Alone in the Dark is a 1982 slasher film directed by Jack Sholder (editor of The Burning and future director of A Nightmare on Elm Street 2, The Hidden, Wishmaster 2 and Arachnid) from a screenplay by him and Robert Shaye. It was the director’s debut feature film and one the first movies to be produced by Shaye’s New Line Cinema. It is notable for the presence of three veteran lead actors: Jack Palance, Donald Pleasence and Martin Landau and for a nightmare sequence with special effects by Tom Savini. The film’s tagline is: “They’re out… for blood! Don’t let them find you”
Dr. Dan Potter is the replacement for Dr. Harry Merton, a psychiatrist at Dr. Leo Bain’s psychiatric haven. Dr. Bain operates the haven through very lenient methods, referring to the patients as “voyagers” and keeping the most dangerous “voyagers” contained with electrically-activated security mechanisms instead of bars.
The aforementioned third floor patients (paranoid former POW Frank Hawkes, pyromaniac preacher Byron Sutcliff, obese child molester Ronald Elster, and homicidal maniac John “Bleeder” Skaggs) initially treat Dr. Potter with mixed hostility. At their first meeting, Hawkes nearly explodes at Dr. Potter as he leaves, but calms down before giving a reason for his outburst.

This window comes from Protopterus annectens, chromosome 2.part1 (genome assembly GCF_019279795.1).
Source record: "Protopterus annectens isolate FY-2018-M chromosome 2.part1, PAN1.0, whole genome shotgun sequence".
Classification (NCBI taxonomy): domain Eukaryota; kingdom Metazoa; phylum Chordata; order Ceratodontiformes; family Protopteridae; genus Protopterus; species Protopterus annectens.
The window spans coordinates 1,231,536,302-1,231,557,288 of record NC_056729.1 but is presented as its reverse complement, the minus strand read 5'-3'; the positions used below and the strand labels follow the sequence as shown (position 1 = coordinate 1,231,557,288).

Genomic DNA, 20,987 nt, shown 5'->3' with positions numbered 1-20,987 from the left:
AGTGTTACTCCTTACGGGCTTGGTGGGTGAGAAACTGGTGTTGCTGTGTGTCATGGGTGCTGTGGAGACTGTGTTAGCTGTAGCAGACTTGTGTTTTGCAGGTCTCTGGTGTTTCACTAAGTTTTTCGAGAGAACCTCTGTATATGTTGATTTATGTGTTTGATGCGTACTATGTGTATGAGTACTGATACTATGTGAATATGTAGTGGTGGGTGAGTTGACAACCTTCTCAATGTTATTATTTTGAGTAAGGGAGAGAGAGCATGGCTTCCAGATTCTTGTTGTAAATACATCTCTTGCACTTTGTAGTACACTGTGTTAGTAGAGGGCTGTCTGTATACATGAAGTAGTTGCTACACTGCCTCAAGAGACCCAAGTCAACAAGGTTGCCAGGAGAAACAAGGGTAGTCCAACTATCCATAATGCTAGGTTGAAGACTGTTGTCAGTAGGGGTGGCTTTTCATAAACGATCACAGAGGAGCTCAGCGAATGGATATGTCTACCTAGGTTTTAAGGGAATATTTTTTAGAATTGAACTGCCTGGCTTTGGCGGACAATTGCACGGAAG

At night, however, Hawkes states to the others that “the new doctor killed Harry Merton, and now he wants to kill us”. The others believe him (aside from Skaggs, who hides his face throughout the film, this time burying his head in his pillow), and agree to help him kill Dr. Potter. They plan to do this on the outside…
“For those accustomed to typical slasher movie conventions, Alone in the Dark (1982) may not be your cup of tea. There’s a moderate amount of gore (a nasty throat ripping by way of a small garden rake; throat slashing; meat cleaver in the back…), but nothing close to a Friday the 13th movie, or similar picture. What it does have, are some strikingly lunatic performances, some choice suspense and scares and a strong script. For a lot of people, that is more than enough. This 80’s horror entry is an unappreciated hidden gem and highly recommended.” Cool Ass Cinema
” … well worth a look if you’re out to check out something a little different. It isn’t a very gory film, but it does feature some nice, visceral death scenes and mutilations. Furthermore, there are quite a few jump scares that will startle you from time to time. Renato Serio’s score isn’t particularly groundbreaking, but it does manage to establish a mood befitting a horror flick.” Brett G., Oh, the Horror!
“The lack of serious gore in Alone In The Dark is due to a “falling out” between Sholder and the special fx guy. One death is never really resolved due to this, but Sholder was able to bring in some guy named Savini for one of the better jump scares. Of historical note, Alone In The Darkfeatured a killer in a hockey mask before that guy in the franchise picked one up. Slasher fans who enjoy cameos by rock bands will enjoy seeing The Sick F*cks perform “Chop Up Your Mother”. Thomas Ellison, Retro Slashers
“… an above average entry in the already crowded maniacs-on-the-loose sub-genre, thanks to its tight, crisp look, imaginative use of sound, excellent playing by its veteran cast, and a nice line in humour.” The Aurum Film Encyclopedia: Horror